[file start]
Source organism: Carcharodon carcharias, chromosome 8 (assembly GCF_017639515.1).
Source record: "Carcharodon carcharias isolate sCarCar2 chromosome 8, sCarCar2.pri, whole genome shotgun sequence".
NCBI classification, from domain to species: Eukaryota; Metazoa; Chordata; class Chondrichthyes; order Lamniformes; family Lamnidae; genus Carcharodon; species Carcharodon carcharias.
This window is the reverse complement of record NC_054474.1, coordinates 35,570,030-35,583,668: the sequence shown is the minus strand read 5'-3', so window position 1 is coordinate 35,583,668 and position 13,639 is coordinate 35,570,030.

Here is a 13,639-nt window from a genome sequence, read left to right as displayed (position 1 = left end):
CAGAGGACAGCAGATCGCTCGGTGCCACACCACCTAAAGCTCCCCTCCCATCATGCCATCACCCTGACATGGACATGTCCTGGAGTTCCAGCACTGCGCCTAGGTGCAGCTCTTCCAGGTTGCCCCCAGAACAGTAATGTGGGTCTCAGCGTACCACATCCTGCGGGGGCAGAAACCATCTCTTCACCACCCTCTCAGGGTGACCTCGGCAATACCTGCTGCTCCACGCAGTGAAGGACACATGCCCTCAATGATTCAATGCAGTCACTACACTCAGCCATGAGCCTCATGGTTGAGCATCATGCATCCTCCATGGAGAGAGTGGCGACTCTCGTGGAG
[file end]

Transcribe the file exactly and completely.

Source organism: Carcharodon carcharias, chromosome 8 (assembly GCF_017639515.1).
Source record: "Carcharodon carcharias isolate sCarCar2 chromosome 8, sCarCar2.pri, whole genome shotgun sequence".
NCBI classification, from domain to species: Eukaryota; Metazoa; Chordata; class Chondrichthyes; order Lamniformes; family Lamnidae; genus Carcharodon; species Carcharodon carcharias.
This window is the reverse complement of record NC_054474.1, coordinates 35,570,030-35,583,668: the sequence shown is the minus strand read 5'-3', so window position 1 is coordinate 35,583,668 and position 13,639 is coordinate 35,570,030.

Here is a 13,639-nt window from a genome sequence, read left to right as displayed (position 1 = left end):
CAGAGGACAGCAGATCGCTCGGTGCCACACCACCTAAAGCTCCCCTCCCATCATGCCATCACCCTGACATGGACATGTCCTGGAGTTCCAGCACTGCGCCTAGGTGCAGCTCTTCCAGGTTGCCCCCAGAACAGTAATGTGGGTCTCAGCGTACCACATCCTGCGGGGGCAGAAACCATCTCTTCACCACCCTCTCAGGGTGACCTCGGCAATACCTGCTGCTCCACGCAGTGAAGGACACATGCCCTCAATGATTCAATGCAGTCACTACACTCAGCCATGAGCCTCATGGTTGAGCATCATGCATCCTCCATGGAGAGAGTGGCGACTCTCGTGGAG